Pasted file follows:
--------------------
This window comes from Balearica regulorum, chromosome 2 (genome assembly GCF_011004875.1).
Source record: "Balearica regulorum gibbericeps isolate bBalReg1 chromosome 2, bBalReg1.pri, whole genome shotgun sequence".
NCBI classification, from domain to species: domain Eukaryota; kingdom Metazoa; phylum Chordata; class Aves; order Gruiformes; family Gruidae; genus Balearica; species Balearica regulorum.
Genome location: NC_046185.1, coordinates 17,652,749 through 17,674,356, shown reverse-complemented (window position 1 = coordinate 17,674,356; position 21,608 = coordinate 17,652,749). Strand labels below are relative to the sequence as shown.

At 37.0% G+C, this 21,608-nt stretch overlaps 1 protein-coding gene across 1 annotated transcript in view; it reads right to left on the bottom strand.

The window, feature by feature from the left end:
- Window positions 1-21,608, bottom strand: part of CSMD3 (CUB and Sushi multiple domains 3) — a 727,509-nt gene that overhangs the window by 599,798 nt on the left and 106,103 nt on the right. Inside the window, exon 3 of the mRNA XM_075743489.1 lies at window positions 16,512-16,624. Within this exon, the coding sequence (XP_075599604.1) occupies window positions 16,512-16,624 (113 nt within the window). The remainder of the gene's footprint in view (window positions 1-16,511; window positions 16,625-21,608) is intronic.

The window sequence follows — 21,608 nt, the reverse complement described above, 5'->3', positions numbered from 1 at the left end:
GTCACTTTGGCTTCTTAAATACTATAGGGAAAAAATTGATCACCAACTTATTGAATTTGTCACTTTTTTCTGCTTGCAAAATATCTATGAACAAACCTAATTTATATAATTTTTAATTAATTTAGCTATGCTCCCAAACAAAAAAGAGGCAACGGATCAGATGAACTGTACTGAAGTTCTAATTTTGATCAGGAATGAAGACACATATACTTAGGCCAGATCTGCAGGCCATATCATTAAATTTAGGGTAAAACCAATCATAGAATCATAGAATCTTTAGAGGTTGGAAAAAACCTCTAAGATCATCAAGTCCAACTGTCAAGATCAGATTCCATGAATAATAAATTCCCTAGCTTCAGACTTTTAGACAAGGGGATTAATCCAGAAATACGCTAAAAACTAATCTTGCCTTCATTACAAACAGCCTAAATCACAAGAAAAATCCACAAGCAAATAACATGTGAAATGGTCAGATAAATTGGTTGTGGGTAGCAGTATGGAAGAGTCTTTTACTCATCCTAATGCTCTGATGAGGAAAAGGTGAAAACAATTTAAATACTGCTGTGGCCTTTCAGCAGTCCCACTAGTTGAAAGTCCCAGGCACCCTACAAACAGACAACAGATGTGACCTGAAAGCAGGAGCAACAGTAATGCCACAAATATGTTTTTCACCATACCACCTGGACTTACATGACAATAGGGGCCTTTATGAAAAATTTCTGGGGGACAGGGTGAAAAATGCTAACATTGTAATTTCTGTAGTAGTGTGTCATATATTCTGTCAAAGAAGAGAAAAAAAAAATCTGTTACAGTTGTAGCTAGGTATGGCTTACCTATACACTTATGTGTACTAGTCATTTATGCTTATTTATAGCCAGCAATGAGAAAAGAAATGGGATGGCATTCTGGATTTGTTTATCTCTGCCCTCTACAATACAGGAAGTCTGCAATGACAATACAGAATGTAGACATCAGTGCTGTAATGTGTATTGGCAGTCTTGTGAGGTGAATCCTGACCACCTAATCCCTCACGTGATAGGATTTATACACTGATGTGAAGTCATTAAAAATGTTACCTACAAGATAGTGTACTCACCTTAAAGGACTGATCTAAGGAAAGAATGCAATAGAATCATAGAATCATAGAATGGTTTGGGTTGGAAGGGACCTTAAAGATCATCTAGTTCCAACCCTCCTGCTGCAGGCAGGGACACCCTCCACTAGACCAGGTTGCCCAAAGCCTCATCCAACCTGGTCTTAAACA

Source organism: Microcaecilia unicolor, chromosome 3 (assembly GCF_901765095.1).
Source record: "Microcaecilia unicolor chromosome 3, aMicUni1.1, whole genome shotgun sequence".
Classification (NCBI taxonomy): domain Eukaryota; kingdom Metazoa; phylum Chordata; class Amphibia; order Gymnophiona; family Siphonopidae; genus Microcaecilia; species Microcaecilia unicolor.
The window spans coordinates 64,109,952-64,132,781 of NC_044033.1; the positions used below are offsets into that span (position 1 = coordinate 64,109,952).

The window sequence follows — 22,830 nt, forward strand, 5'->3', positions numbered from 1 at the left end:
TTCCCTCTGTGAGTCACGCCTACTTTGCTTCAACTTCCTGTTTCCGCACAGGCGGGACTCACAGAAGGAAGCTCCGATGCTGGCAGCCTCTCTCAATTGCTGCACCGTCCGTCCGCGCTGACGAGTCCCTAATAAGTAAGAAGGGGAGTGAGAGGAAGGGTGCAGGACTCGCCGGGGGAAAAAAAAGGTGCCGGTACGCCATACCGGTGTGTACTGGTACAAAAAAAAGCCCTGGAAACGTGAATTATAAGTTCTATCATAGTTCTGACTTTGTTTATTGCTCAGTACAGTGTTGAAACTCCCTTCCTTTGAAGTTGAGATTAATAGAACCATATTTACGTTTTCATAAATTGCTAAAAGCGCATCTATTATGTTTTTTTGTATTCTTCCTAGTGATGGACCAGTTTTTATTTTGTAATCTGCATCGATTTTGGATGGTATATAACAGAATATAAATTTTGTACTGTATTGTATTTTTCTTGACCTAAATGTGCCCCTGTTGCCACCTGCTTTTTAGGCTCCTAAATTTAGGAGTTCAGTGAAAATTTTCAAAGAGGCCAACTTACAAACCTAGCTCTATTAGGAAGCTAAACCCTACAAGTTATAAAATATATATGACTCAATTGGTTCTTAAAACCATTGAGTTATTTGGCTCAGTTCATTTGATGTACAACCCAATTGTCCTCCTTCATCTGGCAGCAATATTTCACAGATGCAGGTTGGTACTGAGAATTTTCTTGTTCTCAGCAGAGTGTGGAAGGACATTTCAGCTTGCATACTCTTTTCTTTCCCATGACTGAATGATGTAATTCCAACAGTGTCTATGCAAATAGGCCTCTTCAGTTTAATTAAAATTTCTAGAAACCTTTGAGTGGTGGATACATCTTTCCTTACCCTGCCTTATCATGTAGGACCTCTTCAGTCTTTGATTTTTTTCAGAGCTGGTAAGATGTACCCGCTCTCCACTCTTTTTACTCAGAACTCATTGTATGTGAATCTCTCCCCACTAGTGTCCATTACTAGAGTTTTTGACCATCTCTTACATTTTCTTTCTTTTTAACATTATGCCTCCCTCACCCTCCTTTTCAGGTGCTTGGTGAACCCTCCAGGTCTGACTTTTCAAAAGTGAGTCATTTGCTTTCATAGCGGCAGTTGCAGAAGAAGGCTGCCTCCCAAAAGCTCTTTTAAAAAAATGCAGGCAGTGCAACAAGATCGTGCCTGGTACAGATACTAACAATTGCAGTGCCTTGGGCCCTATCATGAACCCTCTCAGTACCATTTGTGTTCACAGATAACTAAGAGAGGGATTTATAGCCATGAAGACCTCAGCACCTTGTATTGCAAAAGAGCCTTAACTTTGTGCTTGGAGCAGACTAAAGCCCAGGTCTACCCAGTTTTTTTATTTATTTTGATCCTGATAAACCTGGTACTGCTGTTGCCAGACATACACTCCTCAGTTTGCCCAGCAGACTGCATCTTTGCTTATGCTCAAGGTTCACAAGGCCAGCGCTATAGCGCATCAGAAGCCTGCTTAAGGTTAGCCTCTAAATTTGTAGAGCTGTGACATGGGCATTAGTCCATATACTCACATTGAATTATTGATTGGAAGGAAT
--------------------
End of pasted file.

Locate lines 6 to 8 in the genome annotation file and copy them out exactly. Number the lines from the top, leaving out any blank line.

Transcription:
The window, feature by feature from the left end:
- Window positions 1-21,608, bottom strand: part of CSMD3 (CUB and Sushi multiple domains 3) — a 727,509-nt gene that overhangs the window by 599,798 nt on the left and 106,103 nt on the right. Inside the window, exon 3 of the mRNA XM_075743489.1 lies at window positions 16,512-16,624. Within this exon, the coding sequence (XP_075599604.1) occupies window positions 16,512-16,624 (113 nt within the window). The remainder of the gene's footprint in view (window positions 1-16,511; window positions 16,625-21,608) is intronic.

The window sequence follows — 21,608 nt, the reverse complement described above, 5'->3', positions numbered from 1 at the left end: